Cytogen Corporation has announced that it has been issued United States patent number 7,135,457 covering its oral drug delivery agents - random peptide compositions that bind to gastro-intestinal tract (GIT) transport receptors.
The patent specifically covers compositions of Cytogen's oral delivery agents that are capable of facilitating transport of an active agent through a human or animal gastro-intestinal tract (GIT), and derivatives and analogs thereof, and nucleotide sequences coding for said proteins and derivatives. The oral delivery agents have use in facilitating transport of active agents from the lumenal side of the GIT into the systemic blood system, and/or in targeting active agents to the GIT.
By binding (covalently or noncovalently) one of Cytogen's delivery agents to an orally administered drug or by coating the surface of nanoparticles or liposomes with the delivery agent, the drug can be targeted to specific receptor sites or transport pathways which are known to operate in the human gastrointestinal tract, thus facilitating its systemic absorption into the bloodstream.
The binding of Cytogen's delivery agents to these receptors has been confirmed in preclinical models, and successful in vivo delivery of both insulin and leuprolide in animal models have been demonstrated. Based on these results, the Company is seeking partnerships for oral drug delivery.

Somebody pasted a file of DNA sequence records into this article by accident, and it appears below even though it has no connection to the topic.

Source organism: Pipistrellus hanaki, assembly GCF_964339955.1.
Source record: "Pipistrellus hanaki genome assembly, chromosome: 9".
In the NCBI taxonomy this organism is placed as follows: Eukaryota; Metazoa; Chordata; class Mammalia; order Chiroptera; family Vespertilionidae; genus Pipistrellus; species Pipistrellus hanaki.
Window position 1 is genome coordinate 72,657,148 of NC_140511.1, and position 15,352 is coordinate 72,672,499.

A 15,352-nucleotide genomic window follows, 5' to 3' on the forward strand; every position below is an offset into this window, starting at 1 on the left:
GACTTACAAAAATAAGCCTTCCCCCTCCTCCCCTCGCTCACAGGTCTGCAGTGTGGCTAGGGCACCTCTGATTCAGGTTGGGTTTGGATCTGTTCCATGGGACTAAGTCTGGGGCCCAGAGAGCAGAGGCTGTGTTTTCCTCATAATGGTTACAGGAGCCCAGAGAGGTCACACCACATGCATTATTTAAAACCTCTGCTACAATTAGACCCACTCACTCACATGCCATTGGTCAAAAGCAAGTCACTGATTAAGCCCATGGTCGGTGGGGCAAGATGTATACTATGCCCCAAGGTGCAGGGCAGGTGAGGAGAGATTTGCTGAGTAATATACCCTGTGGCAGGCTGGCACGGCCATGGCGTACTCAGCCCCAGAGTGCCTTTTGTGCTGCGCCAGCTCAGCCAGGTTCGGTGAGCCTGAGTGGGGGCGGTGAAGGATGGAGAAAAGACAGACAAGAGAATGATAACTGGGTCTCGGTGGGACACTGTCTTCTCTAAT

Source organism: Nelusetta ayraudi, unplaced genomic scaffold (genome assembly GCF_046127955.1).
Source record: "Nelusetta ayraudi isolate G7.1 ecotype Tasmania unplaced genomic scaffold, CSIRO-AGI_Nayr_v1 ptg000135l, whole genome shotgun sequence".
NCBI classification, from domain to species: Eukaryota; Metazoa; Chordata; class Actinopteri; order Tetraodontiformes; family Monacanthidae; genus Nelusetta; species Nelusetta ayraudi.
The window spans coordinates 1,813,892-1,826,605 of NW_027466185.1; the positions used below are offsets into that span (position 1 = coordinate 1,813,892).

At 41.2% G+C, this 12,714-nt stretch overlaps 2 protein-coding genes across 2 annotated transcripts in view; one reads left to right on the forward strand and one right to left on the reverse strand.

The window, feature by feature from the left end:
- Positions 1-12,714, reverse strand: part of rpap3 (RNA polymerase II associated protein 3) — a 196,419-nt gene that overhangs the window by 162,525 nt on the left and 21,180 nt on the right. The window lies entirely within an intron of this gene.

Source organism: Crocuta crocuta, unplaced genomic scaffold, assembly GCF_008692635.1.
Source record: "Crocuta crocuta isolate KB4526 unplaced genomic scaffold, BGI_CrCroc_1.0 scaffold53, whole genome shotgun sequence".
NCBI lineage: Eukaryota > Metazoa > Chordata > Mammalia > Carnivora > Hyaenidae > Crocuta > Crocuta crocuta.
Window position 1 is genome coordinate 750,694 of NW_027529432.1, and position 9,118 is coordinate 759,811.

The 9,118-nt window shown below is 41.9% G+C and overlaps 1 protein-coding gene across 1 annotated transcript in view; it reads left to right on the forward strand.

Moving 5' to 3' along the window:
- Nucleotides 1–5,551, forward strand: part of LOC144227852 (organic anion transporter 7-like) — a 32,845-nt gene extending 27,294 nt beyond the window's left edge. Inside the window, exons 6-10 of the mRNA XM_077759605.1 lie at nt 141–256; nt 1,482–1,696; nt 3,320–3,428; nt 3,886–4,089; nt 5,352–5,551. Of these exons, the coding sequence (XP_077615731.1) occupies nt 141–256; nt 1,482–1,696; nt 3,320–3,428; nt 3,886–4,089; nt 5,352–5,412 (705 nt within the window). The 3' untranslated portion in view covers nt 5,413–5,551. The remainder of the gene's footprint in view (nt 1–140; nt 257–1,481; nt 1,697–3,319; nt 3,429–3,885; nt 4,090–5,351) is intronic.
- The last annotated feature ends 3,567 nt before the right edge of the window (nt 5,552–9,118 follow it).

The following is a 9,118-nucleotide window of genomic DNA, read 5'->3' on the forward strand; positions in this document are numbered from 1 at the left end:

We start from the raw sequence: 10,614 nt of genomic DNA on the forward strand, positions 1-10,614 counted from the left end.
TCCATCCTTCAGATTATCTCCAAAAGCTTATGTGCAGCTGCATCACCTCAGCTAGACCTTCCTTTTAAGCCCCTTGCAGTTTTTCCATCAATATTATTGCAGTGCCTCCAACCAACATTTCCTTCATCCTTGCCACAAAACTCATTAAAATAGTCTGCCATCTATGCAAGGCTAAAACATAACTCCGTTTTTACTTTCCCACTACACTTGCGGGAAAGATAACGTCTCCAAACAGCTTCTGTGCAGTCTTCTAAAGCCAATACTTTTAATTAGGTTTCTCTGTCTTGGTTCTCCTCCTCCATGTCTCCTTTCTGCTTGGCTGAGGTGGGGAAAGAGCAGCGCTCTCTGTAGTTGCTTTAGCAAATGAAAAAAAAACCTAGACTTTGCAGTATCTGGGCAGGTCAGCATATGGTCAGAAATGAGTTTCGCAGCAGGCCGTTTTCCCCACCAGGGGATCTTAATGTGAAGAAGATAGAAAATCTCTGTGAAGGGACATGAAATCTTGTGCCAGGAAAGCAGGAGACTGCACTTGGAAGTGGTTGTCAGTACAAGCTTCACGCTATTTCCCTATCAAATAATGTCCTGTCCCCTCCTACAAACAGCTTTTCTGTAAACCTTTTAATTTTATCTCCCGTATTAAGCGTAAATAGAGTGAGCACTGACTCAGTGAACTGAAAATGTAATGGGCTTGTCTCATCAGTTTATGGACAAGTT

"Cytogen's proprietary technology may represent an important advancement for patients with a variety of disorders who can greatly benefit from the availability of an oral dosing option," said Vernon Alvarez, Ph.D., listed inventor on the patent and currently a consultant to Cytogen. "Through future collaborations, we look forward to the development of products for oral administration that, until now, could only be administered by injection."
Dr. Alvarez is responsible for advancing Cytogen's oral delivery technology and other technology resulting from the Company's proprietary phase display platform. Dr. Alvarez has over 18 years of biotechnology and R&D experience in antibodies, peptides, immunotherapeutics, radiopharmaceuticals, and novel drug delivery technologies. He was formerly employed by Cytogen where he held various positions, including vice president of discovery research and vice president of drug discovery. He was a primary contributor to the successful development of several of Cytogen's commercialized products.
For more information, a white paper titled "Active-transport peptides induce GIT transport of nanoparticles containing leuprolide and insulin in an in vivo rat model" is available under the Licensing Opportunities section of Cytogen's website.